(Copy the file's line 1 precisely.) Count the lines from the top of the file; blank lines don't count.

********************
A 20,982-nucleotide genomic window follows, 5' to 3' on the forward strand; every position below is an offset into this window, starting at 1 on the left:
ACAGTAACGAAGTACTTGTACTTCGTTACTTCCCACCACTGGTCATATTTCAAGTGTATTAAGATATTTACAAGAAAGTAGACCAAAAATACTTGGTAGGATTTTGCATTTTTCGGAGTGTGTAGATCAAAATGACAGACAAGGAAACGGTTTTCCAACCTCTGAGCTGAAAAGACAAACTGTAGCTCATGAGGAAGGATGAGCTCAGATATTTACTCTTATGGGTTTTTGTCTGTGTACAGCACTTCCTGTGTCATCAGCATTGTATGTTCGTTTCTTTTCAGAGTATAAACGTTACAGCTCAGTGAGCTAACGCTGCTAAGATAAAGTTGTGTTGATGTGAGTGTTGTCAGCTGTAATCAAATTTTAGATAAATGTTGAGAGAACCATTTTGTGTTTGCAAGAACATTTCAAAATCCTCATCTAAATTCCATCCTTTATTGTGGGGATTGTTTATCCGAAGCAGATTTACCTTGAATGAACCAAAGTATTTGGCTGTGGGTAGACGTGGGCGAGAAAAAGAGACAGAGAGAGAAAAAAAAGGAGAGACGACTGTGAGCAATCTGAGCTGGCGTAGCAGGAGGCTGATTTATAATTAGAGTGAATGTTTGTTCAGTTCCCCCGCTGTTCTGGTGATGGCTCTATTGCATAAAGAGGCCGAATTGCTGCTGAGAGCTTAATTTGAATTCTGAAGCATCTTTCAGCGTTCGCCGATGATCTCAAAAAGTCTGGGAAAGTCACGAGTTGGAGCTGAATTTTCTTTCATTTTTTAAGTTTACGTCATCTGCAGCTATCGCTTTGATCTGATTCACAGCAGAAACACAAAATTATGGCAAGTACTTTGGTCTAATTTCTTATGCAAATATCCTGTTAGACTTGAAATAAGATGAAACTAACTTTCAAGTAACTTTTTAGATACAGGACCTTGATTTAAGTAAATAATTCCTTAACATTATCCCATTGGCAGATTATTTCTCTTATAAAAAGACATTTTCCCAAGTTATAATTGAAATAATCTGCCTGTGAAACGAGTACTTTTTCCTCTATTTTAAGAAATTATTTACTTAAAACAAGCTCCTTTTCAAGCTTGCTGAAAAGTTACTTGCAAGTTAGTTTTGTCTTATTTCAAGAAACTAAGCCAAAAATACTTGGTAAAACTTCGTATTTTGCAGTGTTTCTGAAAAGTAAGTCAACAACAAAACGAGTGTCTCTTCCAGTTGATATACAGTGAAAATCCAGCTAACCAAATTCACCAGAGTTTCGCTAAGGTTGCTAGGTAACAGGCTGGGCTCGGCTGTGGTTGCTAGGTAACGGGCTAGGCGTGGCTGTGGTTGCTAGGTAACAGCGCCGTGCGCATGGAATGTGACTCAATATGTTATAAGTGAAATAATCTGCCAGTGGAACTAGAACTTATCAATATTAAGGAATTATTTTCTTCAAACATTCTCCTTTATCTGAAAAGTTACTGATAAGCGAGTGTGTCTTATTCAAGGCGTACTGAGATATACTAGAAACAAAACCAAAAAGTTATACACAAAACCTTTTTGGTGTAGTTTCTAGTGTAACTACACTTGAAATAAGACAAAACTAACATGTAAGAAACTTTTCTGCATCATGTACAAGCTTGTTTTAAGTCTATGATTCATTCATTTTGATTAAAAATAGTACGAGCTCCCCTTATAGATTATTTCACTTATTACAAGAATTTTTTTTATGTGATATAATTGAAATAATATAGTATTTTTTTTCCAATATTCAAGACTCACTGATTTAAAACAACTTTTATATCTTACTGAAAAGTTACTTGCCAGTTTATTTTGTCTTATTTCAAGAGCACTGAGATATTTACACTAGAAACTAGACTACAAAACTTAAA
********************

A 20,982-nucleotide genomic window follows, 5' to 3' on the forward strand; every position below is an offset into this window, starting at 1 on the left: